Sometimes, when you’re following a low-carb high-fat diet, you can get everybody in the family to follow it with you the same way.
Sometimes, not so much.
My husband I have been following a low-carb high-fat diet for a couple of years now. And we’ve both gone on and off occasionally. Usually it happens at the same time for both of us. If stress is high, and he’s feeling like a little treat, chances are I will be as well. In any case, the emotional support of having somebody else following the same eating program is helpful, and cheating together is part of the emotional bond sometimes.
However, sometimes only one of us feels like taking a day off. The question is, should the other be supportive and also take a day off, or is it better for the relationship and for our health if each of us chooses based on our own needs at the time? Some might say cheating together is a codependent tendency, reminiscent of alcoholics and their relationships.
A situation like that came up this week. My husband was feeling a little bit stressed, and we had had kind of a loose weekends diet wise. (It happens. You just get started again.) I came home in time for dinner, looking forward to some of his delicious roasted chicken, and he told me he had just had an ice cream bar, and he wanted me to make him some chocolate chip cookies.
Of course, we hadn’t discussed cheating beforehand, and I had been following our eating plan comfortably all day. But we’re always very honest with each other if either one of us decides we’re going to take an unplanned cheat day. It makes it easier to be on a diet together if you know that the person you’re with isn’t somebody you feel you have to hide anything from. I believe that maintaining that level of honesty is part of what distinguishes our approach from a codependent relationship.
He loves my chocolate chip cookies. As I’ve mentioned before, I had been baking for years before I started following a low-carb high-fat diet, and I’d developed a number of techniques to enhance the flavor profile of foods that combine carbohydrates and sugars. It’s not all that useful on this diet, but it is still a skill I’m proud of. And baking for someone who appreciates what I’ve made is something that I enjoy.
Besides, when your husband asks you with that look in his eyes to please make him some chocolate chip cookies, how can you possibly refuse?
So after enjoying some chicken thighs for my own dinner, I went down to the kitchen and pulled out the sugar, the flour, and the chocolate chips. Not to brag idly, but I can practically make chocolate chip cookies in my sleep. The problem is, after years of baking, part of that mindless process always involves tasting the ingredients as I go.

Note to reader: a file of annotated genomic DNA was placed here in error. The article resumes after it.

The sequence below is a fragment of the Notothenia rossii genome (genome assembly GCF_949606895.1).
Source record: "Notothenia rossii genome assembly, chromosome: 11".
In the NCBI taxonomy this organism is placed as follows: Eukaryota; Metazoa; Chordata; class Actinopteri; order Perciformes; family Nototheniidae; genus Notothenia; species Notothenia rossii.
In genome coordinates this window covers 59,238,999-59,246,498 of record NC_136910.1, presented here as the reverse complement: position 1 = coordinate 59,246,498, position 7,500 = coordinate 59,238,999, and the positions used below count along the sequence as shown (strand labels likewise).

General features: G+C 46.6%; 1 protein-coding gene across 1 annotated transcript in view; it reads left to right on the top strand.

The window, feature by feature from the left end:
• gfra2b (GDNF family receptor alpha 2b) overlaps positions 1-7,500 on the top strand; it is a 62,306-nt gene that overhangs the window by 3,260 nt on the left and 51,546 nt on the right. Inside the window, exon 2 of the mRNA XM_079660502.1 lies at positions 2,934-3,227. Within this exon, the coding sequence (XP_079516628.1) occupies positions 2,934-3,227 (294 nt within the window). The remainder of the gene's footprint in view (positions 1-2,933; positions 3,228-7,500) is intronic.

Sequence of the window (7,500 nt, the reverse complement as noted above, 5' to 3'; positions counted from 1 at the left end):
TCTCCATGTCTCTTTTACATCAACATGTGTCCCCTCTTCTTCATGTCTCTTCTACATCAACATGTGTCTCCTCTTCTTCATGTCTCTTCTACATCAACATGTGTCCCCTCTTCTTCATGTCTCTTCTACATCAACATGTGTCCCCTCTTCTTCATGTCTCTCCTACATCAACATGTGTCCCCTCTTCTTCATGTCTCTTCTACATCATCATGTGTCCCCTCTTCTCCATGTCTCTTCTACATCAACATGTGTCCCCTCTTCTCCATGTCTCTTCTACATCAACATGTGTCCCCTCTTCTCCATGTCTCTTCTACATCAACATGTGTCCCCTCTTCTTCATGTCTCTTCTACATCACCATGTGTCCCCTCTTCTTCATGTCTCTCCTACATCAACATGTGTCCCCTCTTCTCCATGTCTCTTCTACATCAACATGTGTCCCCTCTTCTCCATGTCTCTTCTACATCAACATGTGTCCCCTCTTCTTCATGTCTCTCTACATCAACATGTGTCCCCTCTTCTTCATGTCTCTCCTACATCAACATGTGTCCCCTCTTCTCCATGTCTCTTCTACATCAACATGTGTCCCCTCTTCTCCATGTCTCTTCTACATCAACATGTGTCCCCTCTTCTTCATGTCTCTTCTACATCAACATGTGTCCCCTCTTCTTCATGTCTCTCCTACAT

Mix the sugar and the butter, have a taste. Add the eggs, vanilla, and salt, have a taste. Mix in the flour and baking soda, have a taste. Taste the chocolate chips before putting them in. Taste the dough after the chocolate chips have been added to it. Have another taste of the dough while shaping the cookies, because it’s cookie dough, and cookie dough is delicious. Scrape the extra dough out of the bowl with a spatula while the cookies are baking, then pick the last bits of dough off the spatula and the mixer blade. Then taste the cookies while they’re still hot, just to make sure, because even though you’ve done this a million times, who knows? It could be different this time. It never is, but it’s an excuse taste the cookies.
The process happens without even thinking, and it’s so automatic that interrupting it feels artificial and awkward. Even when you have no appetite for sweet foods, and you know that the carbohydrates would make you feel sick if you ate them, the impulse to taste everything that you’re baking is such a habit that it takes conscious effort to stop.
But congratulate me. I managed to make it through the entire process of baking and serving chocolate chip cookies to my husband without putting so much as a single chocolate chip in my mouth. And reportedly, the result was just as good as if I had been tasting every step along the way.
I wouldn’t know. I didn’t taste them.
So yeah, I’m bragging. But I’m also hoping some of my readers can resonate with this experience of sticking to their diets when those around them are having trouble doing the same. Just believe me when I tell you it is possible to let your own health and your own appetite be your guide. Following a low-carb high-fat diet suppresses your appetite, but it doesn’t change who you are or the habits that you bring to your lifestyle.
Just have faith that you can break your old habits, benefit from the appetite suppression that comes naturally with a low-carb high-fat diet, and take care of your family’s needs while still taking care of yourself.